Pork Checkoff Recommends Producers and Workers Get Vaccinated for Seasonal and Novel 2009 H1N1 Flu

Thursday, Oct 08, 2009 – To achieve the best human and animal health protection possible, the Pork Checkoff is advising producers, farm personnel and others who have contact with pigs to get the regular seasonal flu vaccination as soon as possible. When available, this group also should get the novel H1N1 vaccination as well. Although this year is different with the addition of the novel H1N1 flu strain, the typical flu season starts in October and can last through May. Dr. Liz Wagstrom, assistant vice president of science and technology for the Pork Checkoff, said, “It’s more important than ever for producers and swine farm workers to reduce the risk of getting sick and bringing the flu to the farm or workplace by getting vaccinated.

“The seasonal flu vaccine is available everywhere right now and initial distribution of the novel H1N1 vaccine has begun across the country under the direction of the Centers for Disease Control and Prevention (CDC) and local authorities.”

The CDC’s Advisory Committee on Immunization Practices has recommended that certain groups of the population receive the novel H1N1 vaccine when it first becomes available. These target groups include pregnant women, people who live with or care for children younger than 6 months of age, healthcare and emergency medical services personnel, persons between the ages of 6 months and 24 years old, and people ages of 25 through 64 years of age who are at higher risk for novel 2009 H1N1 because of chronic health disorders or compromised immune systems.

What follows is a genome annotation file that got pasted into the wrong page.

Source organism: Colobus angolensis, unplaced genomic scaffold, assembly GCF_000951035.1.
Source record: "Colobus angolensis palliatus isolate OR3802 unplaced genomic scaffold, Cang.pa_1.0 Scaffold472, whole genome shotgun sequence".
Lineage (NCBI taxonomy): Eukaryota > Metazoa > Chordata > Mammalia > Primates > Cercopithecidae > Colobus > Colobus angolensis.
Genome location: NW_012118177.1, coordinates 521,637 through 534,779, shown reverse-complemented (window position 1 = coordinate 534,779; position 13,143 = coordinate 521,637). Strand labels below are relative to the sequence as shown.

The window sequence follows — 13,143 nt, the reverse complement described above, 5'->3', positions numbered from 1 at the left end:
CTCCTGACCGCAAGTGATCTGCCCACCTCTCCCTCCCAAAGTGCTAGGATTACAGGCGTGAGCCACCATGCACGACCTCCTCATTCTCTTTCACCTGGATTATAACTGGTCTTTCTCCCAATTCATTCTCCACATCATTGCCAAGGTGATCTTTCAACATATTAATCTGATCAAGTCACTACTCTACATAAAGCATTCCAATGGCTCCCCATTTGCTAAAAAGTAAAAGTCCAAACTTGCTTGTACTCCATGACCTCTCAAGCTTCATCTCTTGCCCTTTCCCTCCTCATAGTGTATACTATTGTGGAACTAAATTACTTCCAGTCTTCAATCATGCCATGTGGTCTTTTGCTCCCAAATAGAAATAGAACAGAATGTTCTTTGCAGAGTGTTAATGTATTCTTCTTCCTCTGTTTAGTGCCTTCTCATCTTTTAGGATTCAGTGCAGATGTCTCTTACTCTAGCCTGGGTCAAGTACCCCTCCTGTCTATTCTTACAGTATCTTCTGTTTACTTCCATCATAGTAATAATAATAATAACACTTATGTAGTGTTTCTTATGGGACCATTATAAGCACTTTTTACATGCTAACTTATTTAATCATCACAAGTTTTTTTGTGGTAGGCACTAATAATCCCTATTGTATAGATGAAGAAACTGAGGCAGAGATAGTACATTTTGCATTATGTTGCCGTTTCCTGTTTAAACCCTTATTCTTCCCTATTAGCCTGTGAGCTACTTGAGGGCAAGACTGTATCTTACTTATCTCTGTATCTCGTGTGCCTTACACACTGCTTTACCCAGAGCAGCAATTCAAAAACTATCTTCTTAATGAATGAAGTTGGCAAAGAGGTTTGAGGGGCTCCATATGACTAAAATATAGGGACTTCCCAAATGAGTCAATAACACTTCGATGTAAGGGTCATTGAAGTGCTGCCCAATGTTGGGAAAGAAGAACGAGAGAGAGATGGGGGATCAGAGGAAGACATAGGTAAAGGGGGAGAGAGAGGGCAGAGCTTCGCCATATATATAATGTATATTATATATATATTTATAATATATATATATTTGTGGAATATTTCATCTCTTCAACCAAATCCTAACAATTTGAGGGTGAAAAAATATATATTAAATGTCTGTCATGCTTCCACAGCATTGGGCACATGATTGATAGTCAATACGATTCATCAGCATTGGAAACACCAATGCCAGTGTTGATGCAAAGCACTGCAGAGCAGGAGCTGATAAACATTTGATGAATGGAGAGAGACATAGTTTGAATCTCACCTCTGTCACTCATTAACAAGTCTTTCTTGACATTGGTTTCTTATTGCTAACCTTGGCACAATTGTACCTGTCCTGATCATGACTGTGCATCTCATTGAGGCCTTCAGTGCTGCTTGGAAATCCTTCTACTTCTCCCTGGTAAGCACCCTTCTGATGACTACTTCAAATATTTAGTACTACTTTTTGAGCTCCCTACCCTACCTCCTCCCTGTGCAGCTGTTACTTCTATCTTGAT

In addition to getting vaccinated for these flu strains, Wagstrom recommends taking other steps to reduce the spread of infection among workers and of the pigs with human influenza viruses. This includes modifying sick-leave policies to encourage workers to stay away from the farm if they are suffering from acute respiratory infections. “Virus shedding is at its peak when the clinical illness is most severe, but people may remain contagious up to 24 hours after symptoms stop, usually from three to seven days,” she said.

Good building ventilation and good hygiene also will help reduce transmission of the flu viruses. “To prevent pigs and humans from other species’ influenza viruses, producers also should look at bird-proofing their buildings, protecting feed from birds and enforcing biosecurity practices such as the use of farm-specific clothing and footwear.” Additional biosecurity protocols can be found at www.pork.org under H1N1 in the Spotlight area.

“The CDC has great information about everything flu-related, who should get vaccinated, who should not and so on. That’s why I recommend everybody visit their Web site for more information,” Wagstrom added.  The CDC’s main Web site is http://www.cdc.gov/. In addition, the agency has added http://www.flu.gov/ .

The Pork Checkoff factsheet on influenza “Influenza: Pigs, People and Public Health” is located here. In addition, check for ongoing updates on novel H1N1 on pork.org.

The National Pork Board has responsibility for Pork Checkoff-funded research, promotion and consumer information projects and for communicating with pork producers and the public. The Pork Checkoff funds national and state programs in consumer education and marketing, retail and foodservice marketing, export market promotion, production improvement, science and technology, swine health, pork safety, and environmental management and sustainability. For the past half century, the U.S. pork industry has delivered on its commitment to sustainable production and has made significant strides in reducing the environmental impact of pig farming. Through a legislative national Pork Checkoff, pork producers invest $0.40 for each $100 value of hogs sold. Importers of pork products contribute a like amount, based on a formula. For information on Checkoff-funded programs, pork producers can call the Pork Checkoff Service Center at (800) 456-7675 or visit www.pork.org.